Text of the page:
Mark Fry — South Wind, Clear Sky
(Second Language Music SL032P, 2014, CD / LP)
by Henry Schneider, Published 2014-12-12In 1971 a 20-year old Brit painter and musician Mark Fry released a single obscure album, Dreaming with Alice, of acid-folk music that over the years achieved cult status. So much so that 37 years later Mark returned to music and has remained active since. South Wind, Clear Sky is his third full-length album since his return. Along the way, in Fruits de Mer’s early days, they recruited Mark to release 7-inch in 2009, which sold out almost immediately. On South Wind, Clear Sky Mark composed eight new songs, some inspired by the life of Antoine de St. Exupéry (philosopher, aviator, and author of Le Petit Prince). The song “River Kings” draws on the writings of Scottish explorer Mungo Park and Mark’s experience living in the Inner Niger delta during the early 80s. The album title comes from an 1830 woodblock print of Mount Fuji created by Hokusai. The result is a set of semi-melancholy songs similar in feel to Leonard Cohen’s early work. There are also some similarities to Syd Barrett and Dave Gilmour — Mark’s music is like a folkier Pink Floyd. Songs that impressed me were “Along the Way” with its “Space Oddity” vibe and chorus drawing comparisons to the American folk classic “Oh Shenandoah;” “Leave Me Alone,” a beautiful and graceful song with catchy phrasing and lyrics; and the closing track “Long Way Down” that is the only song featuring a piano on this disc. South Wind, Clear Sky is a pleasurable respite from the raucous music demanding our attention these days.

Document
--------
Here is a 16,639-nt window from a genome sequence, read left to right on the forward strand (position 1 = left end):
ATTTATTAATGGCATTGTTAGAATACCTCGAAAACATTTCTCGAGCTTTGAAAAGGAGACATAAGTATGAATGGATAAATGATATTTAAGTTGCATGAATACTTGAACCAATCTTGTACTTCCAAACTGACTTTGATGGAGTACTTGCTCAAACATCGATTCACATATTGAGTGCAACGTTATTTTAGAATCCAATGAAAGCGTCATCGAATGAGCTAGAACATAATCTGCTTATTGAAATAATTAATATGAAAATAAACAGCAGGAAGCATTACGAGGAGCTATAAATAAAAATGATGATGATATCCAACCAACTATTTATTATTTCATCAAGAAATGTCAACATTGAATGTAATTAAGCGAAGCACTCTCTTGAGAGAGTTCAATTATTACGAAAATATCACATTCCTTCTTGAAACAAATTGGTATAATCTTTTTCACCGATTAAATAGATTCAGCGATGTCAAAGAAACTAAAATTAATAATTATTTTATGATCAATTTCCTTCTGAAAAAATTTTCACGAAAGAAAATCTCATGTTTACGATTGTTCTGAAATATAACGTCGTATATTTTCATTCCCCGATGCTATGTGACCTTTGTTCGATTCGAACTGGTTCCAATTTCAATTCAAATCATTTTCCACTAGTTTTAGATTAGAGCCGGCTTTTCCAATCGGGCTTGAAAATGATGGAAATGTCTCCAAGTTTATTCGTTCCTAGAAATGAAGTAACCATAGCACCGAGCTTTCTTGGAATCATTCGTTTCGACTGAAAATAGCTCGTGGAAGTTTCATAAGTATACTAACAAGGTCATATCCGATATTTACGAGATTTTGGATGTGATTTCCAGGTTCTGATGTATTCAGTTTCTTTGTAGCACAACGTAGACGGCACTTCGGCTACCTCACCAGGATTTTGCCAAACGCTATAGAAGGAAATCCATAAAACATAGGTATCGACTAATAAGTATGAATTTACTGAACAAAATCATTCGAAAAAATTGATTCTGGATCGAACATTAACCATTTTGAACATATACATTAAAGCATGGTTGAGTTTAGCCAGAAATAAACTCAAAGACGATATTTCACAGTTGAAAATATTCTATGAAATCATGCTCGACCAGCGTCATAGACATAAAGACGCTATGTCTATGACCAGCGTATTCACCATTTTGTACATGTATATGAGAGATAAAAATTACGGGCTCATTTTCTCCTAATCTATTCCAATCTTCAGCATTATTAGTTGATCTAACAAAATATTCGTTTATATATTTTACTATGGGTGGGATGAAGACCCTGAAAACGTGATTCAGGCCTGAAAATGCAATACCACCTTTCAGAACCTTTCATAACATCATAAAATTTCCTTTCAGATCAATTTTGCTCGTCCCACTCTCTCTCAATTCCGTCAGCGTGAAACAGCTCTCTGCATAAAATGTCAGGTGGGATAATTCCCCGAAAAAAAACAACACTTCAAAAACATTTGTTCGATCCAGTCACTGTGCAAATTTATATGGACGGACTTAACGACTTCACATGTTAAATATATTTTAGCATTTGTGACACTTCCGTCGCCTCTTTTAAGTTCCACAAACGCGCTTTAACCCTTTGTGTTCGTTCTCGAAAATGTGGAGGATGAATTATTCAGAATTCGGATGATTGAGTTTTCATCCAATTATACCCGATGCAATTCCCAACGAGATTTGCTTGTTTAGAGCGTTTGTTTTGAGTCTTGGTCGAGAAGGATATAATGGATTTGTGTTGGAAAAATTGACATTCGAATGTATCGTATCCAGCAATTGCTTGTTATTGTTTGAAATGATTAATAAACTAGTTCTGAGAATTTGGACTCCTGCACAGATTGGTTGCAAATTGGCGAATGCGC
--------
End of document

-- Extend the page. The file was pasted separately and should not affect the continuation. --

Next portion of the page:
Related artist(s): Mark Fry
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